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Henry Abramson

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Henry Abramson

Henry Abramson
Occupation Dean of Academic Affairs and Student Services at Touro College South, Educator, Author, Lecturer, Father

Henry (Hillel) Abramson (born 1963) is the Dean for Academic Affairs and Student Services at Touro College's Miami branch (Touro College South). He is also currently the interim Chair of Judaic Studies there. Effective July 2015, he will serve as the Dean of the Lander College of Arts and Sciences in Flatbush, New York.[1]


Henry Abramson was born and raised in Iroquois Falls, Ontario. He received his doctorate in history from the University of Toronto, studying under Professor Paul Robert Magocsi, earning the first PhD in Ukrainian-Jewish history awarded since the establishment of the Chair of Ukrainian Studies there. His research was also supervised by Professor Michael Marrus and Professor Zvi Gitelman.

Abramson was named to the Shevchenko Scientific Society in 1999.

He was Assistant and later Associate Professor of History/Jewish Studies at Florida Atlantic University from 1996-2006 and during that time held appointments at a number of institutions including Oxford University, Cornell University, Harvard University, and Hebrew University.[2] While teaching at Hebrew University, he simultaneously attended a class with Rabbi Mendel Weinbach at Ohr Somayach, Jerusalem.[3] As Associate Professor and University Library Scholar of Judaica, he worked with the large collection of Yiddish materials in the Wimberly Library,[4] and in this capacity he founded the Kultur Festival of Yiddish Culture[5] in Boca Raton.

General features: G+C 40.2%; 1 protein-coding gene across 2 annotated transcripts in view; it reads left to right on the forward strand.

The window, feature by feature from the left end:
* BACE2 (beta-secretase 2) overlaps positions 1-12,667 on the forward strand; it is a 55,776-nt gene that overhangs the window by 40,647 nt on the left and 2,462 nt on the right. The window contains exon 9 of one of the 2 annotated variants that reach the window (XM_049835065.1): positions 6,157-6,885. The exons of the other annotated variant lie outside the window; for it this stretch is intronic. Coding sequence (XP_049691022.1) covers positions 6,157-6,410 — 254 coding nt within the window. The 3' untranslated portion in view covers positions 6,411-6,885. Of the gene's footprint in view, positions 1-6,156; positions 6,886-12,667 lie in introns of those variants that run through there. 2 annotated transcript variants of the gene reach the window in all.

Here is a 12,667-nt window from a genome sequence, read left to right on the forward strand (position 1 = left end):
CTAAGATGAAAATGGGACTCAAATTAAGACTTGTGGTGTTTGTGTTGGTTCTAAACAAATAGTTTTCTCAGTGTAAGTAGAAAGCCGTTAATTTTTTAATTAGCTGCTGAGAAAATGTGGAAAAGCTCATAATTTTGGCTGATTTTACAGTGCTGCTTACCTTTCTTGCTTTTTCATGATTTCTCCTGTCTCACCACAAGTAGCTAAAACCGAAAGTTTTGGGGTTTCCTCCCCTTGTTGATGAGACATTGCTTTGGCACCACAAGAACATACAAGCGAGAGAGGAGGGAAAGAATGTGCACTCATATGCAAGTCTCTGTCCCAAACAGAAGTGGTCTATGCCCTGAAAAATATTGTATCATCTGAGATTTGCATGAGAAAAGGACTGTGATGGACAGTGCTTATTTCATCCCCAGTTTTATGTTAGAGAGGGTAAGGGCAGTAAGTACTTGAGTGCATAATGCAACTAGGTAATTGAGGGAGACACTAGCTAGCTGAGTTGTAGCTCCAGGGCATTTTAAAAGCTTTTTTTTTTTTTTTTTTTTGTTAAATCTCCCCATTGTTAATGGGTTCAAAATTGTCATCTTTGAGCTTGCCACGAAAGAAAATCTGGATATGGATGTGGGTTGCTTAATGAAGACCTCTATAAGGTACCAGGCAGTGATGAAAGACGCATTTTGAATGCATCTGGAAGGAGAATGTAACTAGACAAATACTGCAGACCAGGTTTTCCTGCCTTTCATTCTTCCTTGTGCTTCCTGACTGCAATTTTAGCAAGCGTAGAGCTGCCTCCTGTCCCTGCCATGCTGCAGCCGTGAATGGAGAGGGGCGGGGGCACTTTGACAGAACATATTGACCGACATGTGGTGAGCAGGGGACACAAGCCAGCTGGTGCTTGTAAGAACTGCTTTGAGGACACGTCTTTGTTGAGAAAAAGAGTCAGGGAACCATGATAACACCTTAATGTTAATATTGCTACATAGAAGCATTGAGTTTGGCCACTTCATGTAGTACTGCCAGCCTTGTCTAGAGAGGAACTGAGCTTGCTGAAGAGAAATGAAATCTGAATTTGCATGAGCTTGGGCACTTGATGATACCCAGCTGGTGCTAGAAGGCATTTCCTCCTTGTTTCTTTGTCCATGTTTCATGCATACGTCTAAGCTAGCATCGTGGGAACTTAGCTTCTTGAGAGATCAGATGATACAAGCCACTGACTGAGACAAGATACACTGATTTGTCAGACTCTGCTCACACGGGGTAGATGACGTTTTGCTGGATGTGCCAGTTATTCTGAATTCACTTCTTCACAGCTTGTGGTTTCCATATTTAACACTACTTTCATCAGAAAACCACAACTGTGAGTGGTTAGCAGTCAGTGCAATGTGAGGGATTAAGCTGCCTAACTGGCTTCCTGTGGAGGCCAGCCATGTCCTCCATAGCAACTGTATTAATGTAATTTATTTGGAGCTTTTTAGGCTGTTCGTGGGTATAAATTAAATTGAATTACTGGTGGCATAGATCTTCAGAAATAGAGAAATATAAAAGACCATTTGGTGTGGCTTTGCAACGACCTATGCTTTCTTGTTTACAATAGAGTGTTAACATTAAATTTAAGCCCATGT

In 2006, Abramson moved to his current position at Touro College South.


Henry Abramson is largely known for his scholarship in Ukrainian Jewish history and antisemitic iconography, but his interests also include the history of Orthodox Judaism and the Talmud. He authored the "Ukraine" entry in The YIVO Encyclopedia of Jews in Eastern Europe as well as the "Zionist movement" entry in the Encyclopedia of Ukraine. Abramson also was curator for an exhibit on the history of antisemitic iconography in Florida entitled "The Art of Hatred".[6] He has written two introductory books directed toward general audiences about the Talmud and lectures regularly at Touro College South about the history of Orthodox Judaism.[7]

Abramson has also been a popularizer of Jewish thought, publishing a primer of Talmud and other works on the Jewish intellectual tradition. He is also known for his research on the development of five major narratives for Jewish national identity, first presented at Hokkaido University in Sapporo, Japan in 2003 (Citation: “The End of Intimate Insularity: New Narratives of Jewish History in the Post-Soviet Era,” Construction and Deconstruction of National Identities in Post-Soviet Eurasia, ed. Tadayuki Hayashi, Sapporo: Hokkaido University, 2003, 87-115.) [8] and for his work on Rabbi Kalonymus Kalmish Shapiro, a Hasidic Rabbi active in the Warsaw Ghetto during the Holocuast.[9]

Teaching Awards

Online Education